Remove your dough from the refrigerator in good time before you need to make your pizzas and leave it at room temperature for a few hours or until there’s no longer a chill to it.
Find The Correct Stretching Method
You could be struggling to stretch your pizza dough due to the technique you’ve opted for.
Making pizza isn’t a super regular occurrence, however, the more you make it, the more you’ll be able to discover which techniques work for you and which you’d rather avoid.
This might be a process of trial and error, but you will need to take the time to find the best stretching method for you and your pizza-making process.
Different stretching methods are easier than others, so you should try a couple and figure out which is the best option for you.
You can experiment with the different methods and once you have found it, you can apply it to all of the pizzas that you make!
However, you should always avoid stretching your pizza dough with a rolling pin. You’ve worked hard on your dough, and a rolling pin can undo all of that hard work in a matter of a few seconds!
The reason for this is that it can ruin your dough by compressing its texture as you flatten and roll your dough.
While you might find it tricky to stretch your pizza dough with your hands, a rolling pin is not your friend in this circumstance.
This is all the more reason to try out a few different stretching methods, as it means that you won’t feel tempted to reach for the rolling pin when you’re struggling to achieve the pizza shape you desire.
Make sure that you persevere and have patience. Don’t try to speed the process up with a rolling pin, as this will result in a pizza that is nowhere near as good as one that you can make with just your hands!
Use The Correct Amount Of Water
Getting the hydration in your dough right can be tricky, and may take you a few tries to master depending on the type of pizza that you’re attempting to make.
If you add too much water to your dough as a beginner, you will likely end up with a dough that is too wet, sticky and difficult to work with.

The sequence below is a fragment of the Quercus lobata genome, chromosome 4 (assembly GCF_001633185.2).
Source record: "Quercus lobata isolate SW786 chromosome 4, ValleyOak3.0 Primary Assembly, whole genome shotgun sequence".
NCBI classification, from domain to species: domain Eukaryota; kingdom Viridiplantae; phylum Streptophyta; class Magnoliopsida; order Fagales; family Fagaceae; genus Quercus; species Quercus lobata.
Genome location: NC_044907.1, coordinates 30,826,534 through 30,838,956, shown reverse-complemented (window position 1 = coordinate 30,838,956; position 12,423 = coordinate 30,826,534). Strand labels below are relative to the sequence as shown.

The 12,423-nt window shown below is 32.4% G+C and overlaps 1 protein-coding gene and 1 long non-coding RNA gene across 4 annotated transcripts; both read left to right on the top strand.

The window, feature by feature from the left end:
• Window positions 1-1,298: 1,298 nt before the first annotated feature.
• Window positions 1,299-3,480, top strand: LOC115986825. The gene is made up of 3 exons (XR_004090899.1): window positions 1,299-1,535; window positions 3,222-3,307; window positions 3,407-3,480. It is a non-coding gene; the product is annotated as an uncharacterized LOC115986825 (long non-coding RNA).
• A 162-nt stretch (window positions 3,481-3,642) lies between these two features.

This can result in you using a lot of extra flour when shaping it, which can upset the whole balance of the dough if you’re not careful.
As you become more confident in your pizza-making skills, you can experiment with the amount of water that you add to your dough.
An increased amount of water can lead to softer, lighter doughs. However, it can take time to master a more difficult, stickier dough, so you should work up to adding more water if you’re a beginner.
How Do You Know If The Gluten In Your Dough Has Developed?
As a beginner, you might not know how to tell if you’ve kneaded your pizza dough enough. In this circumstance, there are a few easy tests that you can carry out to see if the gluten in your dough has developed.
The Window Pane Test
An easy way to tell whether the gluten in your dough has developed is to carry out the windowpane test.
To do this, simply break off some dough, and stretch it out as thinly as you can with your fingers without this causing a hole in your dough.
If you’ve kneaded the dough properly, you should be able to stretch it so that when you hold it up to the light, you are able to see light through your pizza dough as if it were a windowpane.
The Poke Test
The poke test couldn’t be simpler to carry out and is another way to figure out if the gluten in your dough has developed.
To perform the poke test, you simply need to poke the dough with your finger, carefully watch to see if the indentation left from your finger springs back.
If it does, this means that gluten is strong enough for you to move on to the next step.
Why your pizza dough isn’t elastic or stretchy comes down to a variety of different reasons, including the flour, how much you knead it, the temperature of the dough, and whether you’ve allowed it to rest.
Now you have a better understanding of the components that go into making your pizza dough stretchy, hopefully, you have the information and knowledge to fix your pizza when it’s not quite right.
Good luck making pizza!